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Group of Children with Disabilities Sues Texas Governor Claiming Ban on Mask Mandates Is Discriminatory


Texas Gov. Greg Abbott speaks during a border security briefing on July 10, 2021, in Austin.

A group of school children with disabilities is suing Texas Gov. Greg Abbott (R) over his executive order prohibiting mask mandates, arguing that the measure violates federal antidiscrimination laws by preventing students with special needs and underlying medical conditions from safely getting a public education.

The lawsuit was filed in the U.S. District Court for the Western District of Texas on Tuesday by the advocacy group Disability Rights Texas on behalf of 14 students with a variety of conditions, all of whom are under the age of 12 and, therefore, are not eligible to be vaccinated. The students are identified only by their initials in the filing.

The complaint alleges that Abbott’s Executive Order GA-38 violates the Americans with Disabilities Act (ADA), Section 504 of the Rehabilitation Act, and the American Rescue Plan (ARP Act). It is the first lawsuit filed in federal court that challenges Abbott’s ban on mask mandates, though several other suits have been filed in state court.

“Under Executive Order GA-38 and Public Health Guidance issued by the Texas Education Agency (TEA), 2 school districts are prohibited from considering, on a district-by-district basis, whether to implement basic COVID-19 prevention strategies and thus have been unable to fulfill their obligations under the ADA and Section 504 to these students,” the complaint states. “Governor Abbott’s Executive Order is in irreconcilable conflict with federal law because it stands as an obstacle to the accomplishment and execution of the full purposes and objectives of Congress as set forth in the ARP Act and the Department of Education’s Requirement.”

The suit—which names Abbott, the Texas Education Agency (TEA), and the agency’s commissioner as defendants—seeks a temporary restraining order blocking the ban from being enforced and allowing individual school districts and public health authorities to require masks where they determine such measures are necessary.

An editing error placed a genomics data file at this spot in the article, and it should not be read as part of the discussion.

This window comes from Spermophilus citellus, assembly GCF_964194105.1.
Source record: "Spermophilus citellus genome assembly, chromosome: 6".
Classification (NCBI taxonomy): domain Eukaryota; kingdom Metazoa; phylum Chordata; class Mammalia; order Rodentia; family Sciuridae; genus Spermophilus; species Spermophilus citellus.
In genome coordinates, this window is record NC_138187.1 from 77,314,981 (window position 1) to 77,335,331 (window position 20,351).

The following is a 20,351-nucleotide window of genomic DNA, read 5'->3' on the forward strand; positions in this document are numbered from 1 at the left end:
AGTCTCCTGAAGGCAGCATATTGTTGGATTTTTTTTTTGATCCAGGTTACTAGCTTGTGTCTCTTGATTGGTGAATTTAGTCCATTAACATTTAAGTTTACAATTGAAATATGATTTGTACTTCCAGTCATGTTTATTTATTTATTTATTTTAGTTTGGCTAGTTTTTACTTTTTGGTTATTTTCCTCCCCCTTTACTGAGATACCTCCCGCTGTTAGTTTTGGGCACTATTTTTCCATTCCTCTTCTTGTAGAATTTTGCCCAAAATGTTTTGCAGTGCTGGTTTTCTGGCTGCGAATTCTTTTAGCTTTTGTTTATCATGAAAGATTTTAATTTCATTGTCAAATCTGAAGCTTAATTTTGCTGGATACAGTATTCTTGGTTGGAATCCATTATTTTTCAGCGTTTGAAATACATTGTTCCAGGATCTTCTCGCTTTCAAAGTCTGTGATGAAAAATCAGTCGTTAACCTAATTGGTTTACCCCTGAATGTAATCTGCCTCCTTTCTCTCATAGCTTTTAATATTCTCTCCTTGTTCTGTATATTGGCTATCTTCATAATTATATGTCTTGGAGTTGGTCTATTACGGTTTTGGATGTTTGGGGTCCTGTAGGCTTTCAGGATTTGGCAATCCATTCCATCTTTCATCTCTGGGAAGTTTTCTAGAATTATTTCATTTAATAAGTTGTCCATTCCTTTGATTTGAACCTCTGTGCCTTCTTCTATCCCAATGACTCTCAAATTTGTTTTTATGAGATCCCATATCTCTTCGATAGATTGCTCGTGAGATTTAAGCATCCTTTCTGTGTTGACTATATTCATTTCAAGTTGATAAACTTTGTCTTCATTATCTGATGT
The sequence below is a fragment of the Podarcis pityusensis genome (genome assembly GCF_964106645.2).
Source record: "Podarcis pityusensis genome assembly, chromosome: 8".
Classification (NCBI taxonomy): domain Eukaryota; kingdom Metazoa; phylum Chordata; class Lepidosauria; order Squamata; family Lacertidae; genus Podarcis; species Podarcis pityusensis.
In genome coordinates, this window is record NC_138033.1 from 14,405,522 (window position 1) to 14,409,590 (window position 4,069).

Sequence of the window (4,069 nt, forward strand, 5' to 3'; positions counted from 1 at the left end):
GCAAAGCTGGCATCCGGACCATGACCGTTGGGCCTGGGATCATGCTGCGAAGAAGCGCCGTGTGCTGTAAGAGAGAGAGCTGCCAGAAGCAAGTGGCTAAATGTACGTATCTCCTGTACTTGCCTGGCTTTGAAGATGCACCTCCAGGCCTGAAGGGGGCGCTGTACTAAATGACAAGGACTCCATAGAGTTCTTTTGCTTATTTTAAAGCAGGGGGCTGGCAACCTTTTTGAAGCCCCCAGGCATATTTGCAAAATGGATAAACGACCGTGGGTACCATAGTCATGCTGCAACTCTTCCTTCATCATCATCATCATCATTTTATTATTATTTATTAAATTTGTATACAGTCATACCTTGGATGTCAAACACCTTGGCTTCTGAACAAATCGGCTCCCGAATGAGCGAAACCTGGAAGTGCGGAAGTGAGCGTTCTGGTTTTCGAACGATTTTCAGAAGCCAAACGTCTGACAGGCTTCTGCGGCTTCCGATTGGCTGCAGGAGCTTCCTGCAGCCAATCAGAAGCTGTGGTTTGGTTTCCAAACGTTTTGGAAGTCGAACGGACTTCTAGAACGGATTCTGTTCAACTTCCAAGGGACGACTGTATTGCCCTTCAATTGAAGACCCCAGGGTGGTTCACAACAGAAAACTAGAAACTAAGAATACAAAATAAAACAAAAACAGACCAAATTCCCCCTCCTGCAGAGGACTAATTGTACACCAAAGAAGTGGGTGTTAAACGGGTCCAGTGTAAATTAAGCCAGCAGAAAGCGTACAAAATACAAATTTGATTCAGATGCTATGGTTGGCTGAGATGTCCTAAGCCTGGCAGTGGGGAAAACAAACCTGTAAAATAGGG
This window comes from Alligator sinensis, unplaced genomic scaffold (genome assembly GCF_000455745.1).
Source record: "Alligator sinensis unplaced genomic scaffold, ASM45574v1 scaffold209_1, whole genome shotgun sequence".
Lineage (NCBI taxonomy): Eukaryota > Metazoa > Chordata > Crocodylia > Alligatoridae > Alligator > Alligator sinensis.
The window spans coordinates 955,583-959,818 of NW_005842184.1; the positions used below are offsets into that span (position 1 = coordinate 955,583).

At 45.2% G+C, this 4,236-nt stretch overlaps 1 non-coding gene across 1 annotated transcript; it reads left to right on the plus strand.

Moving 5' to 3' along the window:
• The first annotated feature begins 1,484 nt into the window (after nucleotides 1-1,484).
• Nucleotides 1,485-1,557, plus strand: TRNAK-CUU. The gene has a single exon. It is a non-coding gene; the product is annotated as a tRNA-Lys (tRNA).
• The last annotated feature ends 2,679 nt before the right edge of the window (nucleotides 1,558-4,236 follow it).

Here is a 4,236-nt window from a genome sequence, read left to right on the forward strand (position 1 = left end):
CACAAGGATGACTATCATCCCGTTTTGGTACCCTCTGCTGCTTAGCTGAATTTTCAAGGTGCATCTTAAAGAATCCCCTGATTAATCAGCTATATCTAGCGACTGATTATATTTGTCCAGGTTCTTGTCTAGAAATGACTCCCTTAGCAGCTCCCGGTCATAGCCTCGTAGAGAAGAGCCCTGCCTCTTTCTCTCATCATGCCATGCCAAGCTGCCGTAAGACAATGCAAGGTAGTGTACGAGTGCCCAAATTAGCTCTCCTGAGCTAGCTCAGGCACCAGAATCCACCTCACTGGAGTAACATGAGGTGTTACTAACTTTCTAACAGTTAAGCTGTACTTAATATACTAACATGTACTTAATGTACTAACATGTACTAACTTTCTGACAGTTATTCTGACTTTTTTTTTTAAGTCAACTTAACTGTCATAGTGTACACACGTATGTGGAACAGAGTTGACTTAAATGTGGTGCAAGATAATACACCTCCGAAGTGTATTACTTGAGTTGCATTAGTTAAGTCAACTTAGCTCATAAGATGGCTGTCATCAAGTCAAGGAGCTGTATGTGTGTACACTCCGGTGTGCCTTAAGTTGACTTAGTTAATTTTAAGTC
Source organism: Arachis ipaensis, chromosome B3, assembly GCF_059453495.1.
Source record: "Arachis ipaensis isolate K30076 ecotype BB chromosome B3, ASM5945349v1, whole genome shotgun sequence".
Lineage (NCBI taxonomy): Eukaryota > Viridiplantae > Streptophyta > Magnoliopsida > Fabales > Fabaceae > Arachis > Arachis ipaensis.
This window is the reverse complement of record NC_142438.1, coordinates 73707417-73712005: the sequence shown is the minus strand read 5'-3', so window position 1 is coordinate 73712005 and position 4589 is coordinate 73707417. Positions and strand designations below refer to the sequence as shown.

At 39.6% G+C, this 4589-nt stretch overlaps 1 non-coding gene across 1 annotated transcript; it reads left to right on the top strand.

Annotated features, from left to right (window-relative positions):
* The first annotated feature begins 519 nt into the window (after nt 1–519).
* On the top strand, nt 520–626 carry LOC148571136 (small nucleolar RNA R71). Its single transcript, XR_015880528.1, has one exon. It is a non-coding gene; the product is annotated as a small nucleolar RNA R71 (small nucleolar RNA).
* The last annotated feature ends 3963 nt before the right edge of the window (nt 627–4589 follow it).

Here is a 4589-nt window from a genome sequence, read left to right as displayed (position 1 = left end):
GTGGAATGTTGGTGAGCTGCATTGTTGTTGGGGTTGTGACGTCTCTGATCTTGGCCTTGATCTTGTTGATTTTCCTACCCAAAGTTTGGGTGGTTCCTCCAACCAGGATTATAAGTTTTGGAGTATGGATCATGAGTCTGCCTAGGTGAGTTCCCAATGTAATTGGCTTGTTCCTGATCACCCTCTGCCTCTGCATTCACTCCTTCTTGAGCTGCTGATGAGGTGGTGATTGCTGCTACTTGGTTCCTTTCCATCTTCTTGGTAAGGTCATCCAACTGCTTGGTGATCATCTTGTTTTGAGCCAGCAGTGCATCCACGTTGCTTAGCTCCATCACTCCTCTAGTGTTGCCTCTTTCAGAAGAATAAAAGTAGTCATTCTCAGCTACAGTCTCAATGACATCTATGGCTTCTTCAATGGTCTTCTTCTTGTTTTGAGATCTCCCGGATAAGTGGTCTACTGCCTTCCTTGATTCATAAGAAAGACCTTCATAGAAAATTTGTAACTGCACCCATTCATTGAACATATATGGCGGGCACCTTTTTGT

The group further asserts that because of the surging infection rates in the state, the parents of many of the most vulnerable children in the state will be forced to keep their kids home instead of sending them to school.

“Because Defendants are preventing Tarrant County public schools from requiring masks for their students and staff—despite the surging number of infections, positivity rates, and hospitalizations due to the hyper-contagious Delta variant—it is simply too dangerous to R.S.’s health and safety for her to return to school without the protections deemed necessary by local and national authorities, which includes universal masking for all persons at K12 schools,” the suit said of one of the children.

Attorney Tom Melsheimer, who is representing the plaintiffs pro bono, said that the order runs counter to recommendations from public health officials and places children with disabilities and their families in an impossible position.

“Under Gov. Abbott’s order, parents of these children face an untenable choice: educate their children at school and expose them to potential severe illness, long COVID, and even death or keep their children home, where they will receive a fraction of their education in one of the least integrated settings available with limited to no exposure to non-disabled peers,” Melsheimer said in a statement released with the lawsuit. “Either outcome is a violation of students’ rights under the ADA and Section 504, and both are wholly avoidable.”

Gov. Abbott’s office did not immediately respond to an email from Law&Crime, but a spokesperson for the governor provided a statement to local NBC-affiliated news station KXAN-TV.

“Governor Abbott cares deeply about the health and safety of disabled students, as he does for all Texas students,” the spokesperson said. “Since his accident that left him paralyzed, the Governor has worked throughout his career to protect the rights of all those with disabilities in Texas.”

Read the full lawsuit below.

[image via Tamir Kalifa/Getty Images]

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Jerry Lambe is a journalist at Law&Crime. He is a graduate of Georgetown University and New York Law School and previously worked in financial securities compliance and Civil Rights employment law.